The Geek’s Reading List – Week of April 18th 2014

The Geek’s Reading List – Week of April 18th 2014

Another bad week for tech news, probably due to the Easter holidays.



I have been part of the technology industry for a third of a century now. For 13 years I was an electronics designer and software developer: I designed early generation PCs, mobile phones (including cell phones) and a number of embedded systems which are still in use today. I then became a sell-side research analyst for the next 20 years, where I was ranked the #1 tech analyst in Canada for six consecutive years, named one of the best in the world, and won a number of awards for stock-picking and estimating.

I started writing the Geek’s Reading List about 10 years ago. In addition to the company specific research notes I was publishing almost every day, it was a weekly list of articles I found interesting – usually provocative, new, and counter-consensus. The sorts of things I wasn’t seeing being written anywhere else

They were not intended, at the time, to be taken as investment advice, nor should they today. That being said, investors need to understand crucial trends and developments in the industries in which they invest. Therefore, I believe these comments may actually help investors with a longer time horizon. Not to mention they might come in handy for consumers, CEOs, IT managers … or just about anybody, come to think of it. Technology isn’t just a niche area of interest to geeks these days: it impacts almost every part of our economy. I guess, in a way, we are all geeks now. Or at least need to act like it some of the time!

Please feel free to pass this newsletter on. Of course, if you find any articles you think should be included please send them on to me. Or feel free to email me to discuss any of these topics in more depth: the sentence or two I write before each topic is usually only a fraction of my highly opinionated views on the subject!

This edition of the Geeks List, and all back issues, can be found at


Brian Piccioni




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1.        Bitcoin Mining Boom Sputters as Prospectors Face Losses

A few weeks ago we covered a guy who had set up a large Bitcoin mining operation where he charged rent plus a percentage of Bitcoin mined, which we thought was pretty good evidence that the market value of a Bitcoin (I’m thinking Bitcon might be a better label) was less than the expense which went into creating it. Here is further evidence. Of course, I think Bitcoin’s value is only in fleecing the gullible.

“The bitcoin mining rush is sputtering. Speculators, known as miners, use powerful computers to solve complex software problems and verify transactions to unlock new bitcoins. They’re finding that the enterprise isn’t as profitable as it once was.”

2.        Dangerous GU10 LED Spot Light is Cheap and Bright but could kill you

I thought this video was well done, even though it might be hard to follow if you don’t understand electricity. Long story short, this (presumably) non-UL/CSA approved LED light is so badly designed it could kill you. Never buy anything which can plug into a household power unless you know it is UL or CSA approved and you know the people you are buying it from are not pirating that approval.

3.        TurboTax Maker Linked to ‘Grassroots’ Campaign Against Free, Simple Tax Filing

Well here is a shocker: a corporation which profits off an inefficient government system is lobbying the government to keep that system inefficient. If you think about it there is no reason the government can’t do most of your taxes for you and offer a system which allows you to make corrections (i.e. medical expenses, etc.) saving everybody except the parasitic tax companies a lot of money and, in particular, heartache.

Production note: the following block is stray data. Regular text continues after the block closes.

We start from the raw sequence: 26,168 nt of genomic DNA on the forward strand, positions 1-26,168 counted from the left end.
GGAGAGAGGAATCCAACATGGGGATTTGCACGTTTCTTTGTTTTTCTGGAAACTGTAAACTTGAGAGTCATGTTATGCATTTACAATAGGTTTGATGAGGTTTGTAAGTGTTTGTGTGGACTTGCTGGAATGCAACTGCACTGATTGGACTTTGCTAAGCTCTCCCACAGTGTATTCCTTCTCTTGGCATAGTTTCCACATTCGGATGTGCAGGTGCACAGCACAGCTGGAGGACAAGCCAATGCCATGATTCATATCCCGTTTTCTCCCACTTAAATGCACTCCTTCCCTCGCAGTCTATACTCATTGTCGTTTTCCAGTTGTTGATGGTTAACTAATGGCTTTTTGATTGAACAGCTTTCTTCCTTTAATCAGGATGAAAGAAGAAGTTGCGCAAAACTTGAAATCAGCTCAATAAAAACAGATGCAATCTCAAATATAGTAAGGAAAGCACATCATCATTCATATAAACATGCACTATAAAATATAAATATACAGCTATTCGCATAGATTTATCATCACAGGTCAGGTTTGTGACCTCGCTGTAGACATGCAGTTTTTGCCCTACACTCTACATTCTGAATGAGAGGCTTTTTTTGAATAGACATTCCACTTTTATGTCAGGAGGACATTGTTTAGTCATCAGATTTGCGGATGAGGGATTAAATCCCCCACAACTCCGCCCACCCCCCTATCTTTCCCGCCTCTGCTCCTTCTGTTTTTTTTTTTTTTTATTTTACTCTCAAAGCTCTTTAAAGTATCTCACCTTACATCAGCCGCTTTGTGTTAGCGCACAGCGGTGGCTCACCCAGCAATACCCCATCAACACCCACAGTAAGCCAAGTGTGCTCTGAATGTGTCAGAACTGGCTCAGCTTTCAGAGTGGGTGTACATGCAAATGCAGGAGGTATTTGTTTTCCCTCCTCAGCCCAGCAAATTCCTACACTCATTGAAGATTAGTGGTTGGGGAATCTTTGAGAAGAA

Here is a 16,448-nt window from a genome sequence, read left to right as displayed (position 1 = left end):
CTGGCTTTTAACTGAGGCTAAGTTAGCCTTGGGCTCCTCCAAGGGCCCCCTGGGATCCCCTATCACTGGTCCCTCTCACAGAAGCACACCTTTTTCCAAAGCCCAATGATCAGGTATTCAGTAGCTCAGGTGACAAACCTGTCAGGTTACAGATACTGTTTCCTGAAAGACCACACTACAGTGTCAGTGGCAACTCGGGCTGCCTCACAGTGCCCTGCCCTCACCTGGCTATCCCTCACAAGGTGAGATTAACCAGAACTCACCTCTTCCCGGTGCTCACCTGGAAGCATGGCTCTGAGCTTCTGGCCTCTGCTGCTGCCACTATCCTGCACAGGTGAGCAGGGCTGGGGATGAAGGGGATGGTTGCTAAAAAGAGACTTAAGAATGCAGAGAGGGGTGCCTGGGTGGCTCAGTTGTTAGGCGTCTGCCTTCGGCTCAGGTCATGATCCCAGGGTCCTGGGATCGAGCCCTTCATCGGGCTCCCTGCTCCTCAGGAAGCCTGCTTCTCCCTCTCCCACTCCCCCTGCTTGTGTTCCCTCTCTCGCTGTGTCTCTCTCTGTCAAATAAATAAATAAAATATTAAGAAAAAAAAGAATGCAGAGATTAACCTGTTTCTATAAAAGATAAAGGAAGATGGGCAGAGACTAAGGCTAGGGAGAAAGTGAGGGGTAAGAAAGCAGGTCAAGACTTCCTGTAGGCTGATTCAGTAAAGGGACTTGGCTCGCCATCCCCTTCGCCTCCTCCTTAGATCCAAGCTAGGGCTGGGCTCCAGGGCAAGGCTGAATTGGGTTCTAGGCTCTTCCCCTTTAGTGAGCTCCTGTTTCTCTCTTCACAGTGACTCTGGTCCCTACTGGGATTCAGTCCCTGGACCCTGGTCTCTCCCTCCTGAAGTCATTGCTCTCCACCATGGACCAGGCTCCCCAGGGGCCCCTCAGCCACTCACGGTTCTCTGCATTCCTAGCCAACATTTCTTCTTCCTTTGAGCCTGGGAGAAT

“Over the last year, a rabbi, a state NAACP official, a small town mayor and other community leaders wrote op-eds and letters to Congress with remarkably similar language on a remarkably obscure topic. Each railed against a long-standing proposal that would give taxpayers the option to use pre-filled tax returns. They warned that the program would be a conflict of interest for the IRS and would especially hurt low-income people, who wouldn’t have the resources to fight inaccurate returns.”

4.        The inventor of everything

It is a pity these sorts of articles aren’t written more often, instead of the fawning hero worship garbage we see 99.99% of the time. The vision of the genius cranking out rocket engine designs, novel energy systems, revolutionizing production, etc., is a fabrication of the ignorant and the media, even when that individual is rich. Fortunately there are always lots of gullible investors out there or investors who simply don’t care whether it is a scam so long as they can flip the shares.

“I’m here to meet Mike Cheiky, the founder of Cool Planet and a prolific inventor and entrepreneur. In 1975, he started Ohio Scientific, one of the earliest personal-computing companies. He followed that with a string of startups whose innovations included biofuels, touchscreens, batteries, voice recognition, and fuel injectors. Cheiky’s ventures have always done well raising money. Two weeks ago Cool Planet announced a $100 million round of funding from names like Google Ventures, British Petroleum, General Electric, and ConocoPhillips. All told, his last three companies — Cool Planet, Zpower, and Transonic — have raised at least $300 million from some of the biggest players in Silicon Valley.”

5.        Does Musk’s Gigafactory Make Sense?

Well, let’s see: we are gonna make a factory, preferably on the taxpayer’s dime, that will make 20x the current market need for said batteries. Better yet, the factory is going to be vertically integrated despite decades of business experience which shows that specialization and not verticalization is the way to optimize production. So, yeah, it makes perfect sense provided you are Tesla and the taxpayer will foot the bill.

“Tesla sold 23,000 cars last year. The gigafactory, which would start production in 2017, would by 2020 make enough batteries for 500,000 electric cars. (It would produce enough batteries annually to store 35 gigawatt hours of electricity, hence the name). Second, battery companies normally announce factories only after they’re funded and a site is selected. And they typically scale up gradually. Why announce plans to build such an enormous factory —especially when electric car sales so far come nowhere close to justifying it?”